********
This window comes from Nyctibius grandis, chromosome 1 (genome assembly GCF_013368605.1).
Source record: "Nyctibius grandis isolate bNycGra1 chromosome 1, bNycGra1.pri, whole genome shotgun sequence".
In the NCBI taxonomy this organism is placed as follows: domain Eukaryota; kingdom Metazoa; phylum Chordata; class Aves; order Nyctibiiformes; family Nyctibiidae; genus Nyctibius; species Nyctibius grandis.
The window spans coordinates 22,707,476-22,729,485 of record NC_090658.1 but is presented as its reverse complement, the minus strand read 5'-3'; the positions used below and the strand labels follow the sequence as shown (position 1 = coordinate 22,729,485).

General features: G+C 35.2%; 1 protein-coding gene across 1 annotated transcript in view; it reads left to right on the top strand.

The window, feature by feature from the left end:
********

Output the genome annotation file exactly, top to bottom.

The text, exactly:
This window comes from Nyctibius grandis, chromosome 1 (genome assembly GCF_013368605.1).
Source record: "Nyctibius grandis isolate bNycGra1 chromosome 1, bNycGra1.pri, whole genome shotgun sequence".
In the NCBI taxonomy this organism is placed as follows: domain Eukaryota; kingdom Metazoa; phylum Chordata; class Aves; order Nyctibiiformes; family Nyctibiidae; genus Nyctibius; species Nyctibius grandis.
The window spans coordinates 22,707,476-22,729,485 of record NC_090658.1 but is presented as its reverse complement, the minus strand read 5'-3'; the positions used below and the strand labels follow the sequence as shown (position 1 = coordinate 22,729,485).

General features: G+C 35.2%; 1 protein-coding gene across 1 annotated transcript in view; it reads left to right on the top strand.

The window, feature by feature from the left end: